A Blank Check. I returned home with a lot to think about. And right away, there were decisions to make because I received three job offers and an invitation to consider marriage with a fine Catholic widower. What did God want?
To find out, I decided to take an eight-day Jesuit discernment retreat. The setting was beautiful. I loved having time for prayer, Scripture, journaling, and walking the trails. But by day six, I still hadn’t heard anything from the Lord.
Day eight came. With a heavy heart, I packed up the car and went to my final session with the retreat director. “What now?” I asked him tearfully. He was encouraging me to trust and pray, when I finally heard the still, small voice of God: The next thing Fr. Bill says is my word for you. I was all attention as the priest continued. “God will bless whatever you decide, but I believe that he is asking you to give him a blank check.”
A blank check—I knew what that meant. Total surrender! Never mind the four options I was considering. Would I do anything God wanted? For years I had told him, “Not my will, but yours.” But now, realizing how many things I didn’t want to do, I was scared.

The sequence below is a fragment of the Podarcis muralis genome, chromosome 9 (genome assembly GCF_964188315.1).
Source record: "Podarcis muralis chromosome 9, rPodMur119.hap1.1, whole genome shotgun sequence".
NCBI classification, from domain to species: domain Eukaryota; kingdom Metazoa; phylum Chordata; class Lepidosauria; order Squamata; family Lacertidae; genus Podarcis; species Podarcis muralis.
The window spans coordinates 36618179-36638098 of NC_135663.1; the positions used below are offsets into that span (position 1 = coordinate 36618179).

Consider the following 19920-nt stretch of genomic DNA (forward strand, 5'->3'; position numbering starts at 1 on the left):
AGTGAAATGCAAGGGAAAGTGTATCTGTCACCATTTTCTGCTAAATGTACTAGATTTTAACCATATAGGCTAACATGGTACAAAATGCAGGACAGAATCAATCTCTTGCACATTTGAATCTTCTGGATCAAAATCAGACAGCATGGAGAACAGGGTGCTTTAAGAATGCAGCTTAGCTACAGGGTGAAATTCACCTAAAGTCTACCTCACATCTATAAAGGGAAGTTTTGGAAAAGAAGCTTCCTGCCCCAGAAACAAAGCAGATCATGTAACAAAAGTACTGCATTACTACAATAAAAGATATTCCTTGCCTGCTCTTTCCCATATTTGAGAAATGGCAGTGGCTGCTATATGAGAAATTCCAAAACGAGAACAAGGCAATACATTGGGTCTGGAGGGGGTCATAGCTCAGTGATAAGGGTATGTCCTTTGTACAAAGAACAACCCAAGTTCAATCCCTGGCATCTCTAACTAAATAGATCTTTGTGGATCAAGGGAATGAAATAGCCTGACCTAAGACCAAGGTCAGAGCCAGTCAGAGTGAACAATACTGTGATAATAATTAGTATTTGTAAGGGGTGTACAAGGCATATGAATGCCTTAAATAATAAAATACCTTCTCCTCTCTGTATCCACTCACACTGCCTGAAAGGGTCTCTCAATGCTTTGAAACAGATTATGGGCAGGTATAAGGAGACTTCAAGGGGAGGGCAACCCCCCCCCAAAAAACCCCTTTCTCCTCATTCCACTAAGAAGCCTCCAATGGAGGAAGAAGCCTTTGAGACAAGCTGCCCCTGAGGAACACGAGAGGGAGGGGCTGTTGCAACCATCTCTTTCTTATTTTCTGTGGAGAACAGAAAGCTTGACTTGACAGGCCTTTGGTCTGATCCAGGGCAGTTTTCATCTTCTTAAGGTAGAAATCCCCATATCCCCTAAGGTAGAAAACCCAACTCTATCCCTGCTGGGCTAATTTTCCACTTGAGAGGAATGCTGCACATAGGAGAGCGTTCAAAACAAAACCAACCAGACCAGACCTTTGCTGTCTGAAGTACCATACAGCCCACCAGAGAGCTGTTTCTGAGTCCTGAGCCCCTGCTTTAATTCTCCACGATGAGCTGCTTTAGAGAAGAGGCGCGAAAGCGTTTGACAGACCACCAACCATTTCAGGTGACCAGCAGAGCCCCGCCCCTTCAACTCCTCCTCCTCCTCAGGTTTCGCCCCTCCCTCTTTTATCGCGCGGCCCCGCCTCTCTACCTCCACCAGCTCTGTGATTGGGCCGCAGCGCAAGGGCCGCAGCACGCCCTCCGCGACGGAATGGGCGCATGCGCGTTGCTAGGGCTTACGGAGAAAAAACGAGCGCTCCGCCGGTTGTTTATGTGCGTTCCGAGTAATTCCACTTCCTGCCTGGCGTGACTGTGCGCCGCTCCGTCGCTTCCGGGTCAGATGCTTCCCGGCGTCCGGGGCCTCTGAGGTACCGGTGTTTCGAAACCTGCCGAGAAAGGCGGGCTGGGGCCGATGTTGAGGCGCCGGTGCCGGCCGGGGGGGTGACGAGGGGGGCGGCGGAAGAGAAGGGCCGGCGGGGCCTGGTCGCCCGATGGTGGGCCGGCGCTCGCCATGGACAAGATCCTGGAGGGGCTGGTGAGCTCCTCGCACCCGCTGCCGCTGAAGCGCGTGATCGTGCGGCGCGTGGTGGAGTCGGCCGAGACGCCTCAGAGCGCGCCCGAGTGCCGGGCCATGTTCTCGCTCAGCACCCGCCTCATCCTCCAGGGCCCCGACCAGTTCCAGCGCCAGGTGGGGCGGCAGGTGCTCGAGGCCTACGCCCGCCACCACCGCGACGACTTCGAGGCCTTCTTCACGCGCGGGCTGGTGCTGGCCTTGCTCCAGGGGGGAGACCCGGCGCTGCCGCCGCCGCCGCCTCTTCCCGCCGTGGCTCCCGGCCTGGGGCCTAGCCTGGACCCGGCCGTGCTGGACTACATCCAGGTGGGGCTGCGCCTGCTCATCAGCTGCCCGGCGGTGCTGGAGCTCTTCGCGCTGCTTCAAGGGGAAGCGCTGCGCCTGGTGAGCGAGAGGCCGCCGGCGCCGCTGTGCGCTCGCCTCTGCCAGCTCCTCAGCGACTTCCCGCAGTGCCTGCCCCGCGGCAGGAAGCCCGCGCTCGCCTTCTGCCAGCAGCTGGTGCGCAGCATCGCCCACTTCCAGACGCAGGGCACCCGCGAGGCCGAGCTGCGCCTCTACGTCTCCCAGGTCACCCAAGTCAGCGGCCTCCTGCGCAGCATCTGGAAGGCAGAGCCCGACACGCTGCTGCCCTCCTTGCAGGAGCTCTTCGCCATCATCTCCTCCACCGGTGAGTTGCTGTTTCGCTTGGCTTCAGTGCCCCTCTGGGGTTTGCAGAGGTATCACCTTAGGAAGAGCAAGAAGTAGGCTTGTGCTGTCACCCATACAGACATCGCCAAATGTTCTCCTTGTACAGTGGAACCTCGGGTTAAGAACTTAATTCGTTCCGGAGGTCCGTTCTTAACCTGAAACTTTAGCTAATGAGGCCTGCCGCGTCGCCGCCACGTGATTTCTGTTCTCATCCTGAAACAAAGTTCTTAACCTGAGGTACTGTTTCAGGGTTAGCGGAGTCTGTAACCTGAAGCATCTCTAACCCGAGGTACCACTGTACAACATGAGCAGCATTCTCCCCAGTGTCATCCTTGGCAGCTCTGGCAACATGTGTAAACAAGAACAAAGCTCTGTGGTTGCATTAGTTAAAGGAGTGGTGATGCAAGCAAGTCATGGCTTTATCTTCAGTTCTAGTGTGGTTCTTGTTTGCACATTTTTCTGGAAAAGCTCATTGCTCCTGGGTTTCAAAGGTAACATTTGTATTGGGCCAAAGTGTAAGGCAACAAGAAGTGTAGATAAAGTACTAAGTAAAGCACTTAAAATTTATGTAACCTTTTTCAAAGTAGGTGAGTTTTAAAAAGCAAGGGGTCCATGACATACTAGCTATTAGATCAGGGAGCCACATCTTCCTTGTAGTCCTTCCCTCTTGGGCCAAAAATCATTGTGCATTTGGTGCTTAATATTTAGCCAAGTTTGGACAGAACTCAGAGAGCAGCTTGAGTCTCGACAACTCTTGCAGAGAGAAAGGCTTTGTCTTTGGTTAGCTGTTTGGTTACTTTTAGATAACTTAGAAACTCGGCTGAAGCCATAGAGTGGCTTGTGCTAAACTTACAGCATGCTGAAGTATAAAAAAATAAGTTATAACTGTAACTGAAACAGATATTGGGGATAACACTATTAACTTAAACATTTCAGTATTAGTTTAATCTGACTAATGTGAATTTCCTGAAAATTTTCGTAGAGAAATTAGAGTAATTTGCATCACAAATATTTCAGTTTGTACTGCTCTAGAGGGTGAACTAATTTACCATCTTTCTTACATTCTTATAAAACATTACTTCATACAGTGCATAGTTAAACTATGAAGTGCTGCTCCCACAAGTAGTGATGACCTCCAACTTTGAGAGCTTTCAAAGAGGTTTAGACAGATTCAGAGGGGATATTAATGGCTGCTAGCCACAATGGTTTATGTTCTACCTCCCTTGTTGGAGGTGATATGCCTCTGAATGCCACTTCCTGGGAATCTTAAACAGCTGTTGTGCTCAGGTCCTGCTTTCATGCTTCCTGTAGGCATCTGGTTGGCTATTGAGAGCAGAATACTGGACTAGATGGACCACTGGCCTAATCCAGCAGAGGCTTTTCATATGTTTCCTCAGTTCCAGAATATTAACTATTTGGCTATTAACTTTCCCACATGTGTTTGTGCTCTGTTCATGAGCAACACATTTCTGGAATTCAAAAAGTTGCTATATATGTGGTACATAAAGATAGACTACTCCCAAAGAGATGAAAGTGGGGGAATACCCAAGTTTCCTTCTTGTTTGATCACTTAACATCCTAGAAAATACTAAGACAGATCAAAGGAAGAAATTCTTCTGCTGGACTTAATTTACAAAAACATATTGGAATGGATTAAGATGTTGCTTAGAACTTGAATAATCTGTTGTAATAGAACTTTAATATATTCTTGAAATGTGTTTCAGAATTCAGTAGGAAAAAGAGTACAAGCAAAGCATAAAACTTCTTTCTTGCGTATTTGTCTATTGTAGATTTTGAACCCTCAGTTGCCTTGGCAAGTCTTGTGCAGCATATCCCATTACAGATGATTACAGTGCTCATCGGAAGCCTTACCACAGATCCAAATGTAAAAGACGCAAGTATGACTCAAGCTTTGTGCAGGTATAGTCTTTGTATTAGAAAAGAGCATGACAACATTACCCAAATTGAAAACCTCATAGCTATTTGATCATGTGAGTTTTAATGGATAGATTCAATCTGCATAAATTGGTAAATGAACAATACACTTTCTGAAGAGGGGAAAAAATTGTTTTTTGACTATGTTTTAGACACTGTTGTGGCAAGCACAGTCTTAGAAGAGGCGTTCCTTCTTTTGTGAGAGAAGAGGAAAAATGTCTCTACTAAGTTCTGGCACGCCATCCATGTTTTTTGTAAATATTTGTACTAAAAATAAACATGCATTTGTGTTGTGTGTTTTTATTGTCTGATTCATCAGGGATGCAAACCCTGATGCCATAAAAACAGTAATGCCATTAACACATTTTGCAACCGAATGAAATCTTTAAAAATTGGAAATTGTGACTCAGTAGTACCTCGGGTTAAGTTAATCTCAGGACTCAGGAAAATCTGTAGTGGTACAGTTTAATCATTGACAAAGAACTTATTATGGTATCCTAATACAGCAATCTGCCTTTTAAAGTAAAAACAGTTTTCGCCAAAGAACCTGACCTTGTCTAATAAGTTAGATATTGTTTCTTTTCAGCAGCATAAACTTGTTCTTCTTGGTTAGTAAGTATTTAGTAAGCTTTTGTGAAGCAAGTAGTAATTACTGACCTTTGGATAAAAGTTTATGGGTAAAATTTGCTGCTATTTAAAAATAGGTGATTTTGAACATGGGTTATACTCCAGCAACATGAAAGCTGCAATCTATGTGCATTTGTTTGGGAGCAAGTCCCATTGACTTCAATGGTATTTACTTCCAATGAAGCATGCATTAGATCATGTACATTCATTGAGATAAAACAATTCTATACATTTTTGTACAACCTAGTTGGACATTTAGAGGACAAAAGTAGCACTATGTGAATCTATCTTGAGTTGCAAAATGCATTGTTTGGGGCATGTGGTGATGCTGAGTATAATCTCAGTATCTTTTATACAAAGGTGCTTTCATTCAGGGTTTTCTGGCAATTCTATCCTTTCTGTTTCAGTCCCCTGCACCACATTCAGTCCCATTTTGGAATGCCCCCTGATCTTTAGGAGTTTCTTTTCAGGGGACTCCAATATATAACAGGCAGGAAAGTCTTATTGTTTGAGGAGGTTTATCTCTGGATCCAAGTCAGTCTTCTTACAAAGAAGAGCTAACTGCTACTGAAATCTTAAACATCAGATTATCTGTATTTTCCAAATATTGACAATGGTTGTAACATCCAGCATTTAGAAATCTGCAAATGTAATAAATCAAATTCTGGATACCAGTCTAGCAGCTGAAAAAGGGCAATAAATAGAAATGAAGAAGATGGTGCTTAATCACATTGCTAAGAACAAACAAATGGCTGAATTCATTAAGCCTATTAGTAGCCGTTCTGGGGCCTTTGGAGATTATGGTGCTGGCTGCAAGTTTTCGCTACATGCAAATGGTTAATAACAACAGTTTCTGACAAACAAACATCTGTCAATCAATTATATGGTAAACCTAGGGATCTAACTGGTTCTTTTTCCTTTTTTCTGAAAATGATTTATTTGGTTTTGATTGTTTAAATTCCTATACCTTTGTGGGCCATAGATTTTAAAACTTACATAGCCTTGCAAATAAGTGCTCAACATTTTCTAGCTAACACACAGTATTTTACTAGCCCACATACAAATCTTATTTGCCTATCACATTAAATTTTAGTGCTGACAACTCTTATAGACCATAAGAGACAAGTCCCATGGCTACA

It took seven months, but finally I was ready to enter into the freedom of simply letting God lead. Alone in church one morning after Mass, I prostrated myself before the tabernacle and signed that blank check. Now it was up to God to fill it out.
A Place for Prayer. I began to sense that God wanted me to do something that would help people get closer to him. Now here was something I felt passionate about! Ever since my teenage years, when I fell in love with Jesus and was baptized into the Catholic Church, I had wanted to see more people get excited about their faith. And in my religious education classes, I had seen hearts set on fire with the love of God.
So where was God leading? Family and friends joined me in praying about this, and finally the word came: Create an environment where my people can come and be alone with me. Immediately, I thought about building hermitages where people could experience the freedom of unstructured, solitary time with God.
How a middle-aged widow with no money or business expertise managed to open a retreat center that now serves a thousand guests a year is a story of grace upon grace. It took the support of my family, my pastor, my bishop, and many friends. There were miracles, with God providing everything we needed, from land to builders to a board of directors. There were obstacles—many exercises in remembering to seek God’s approval above all.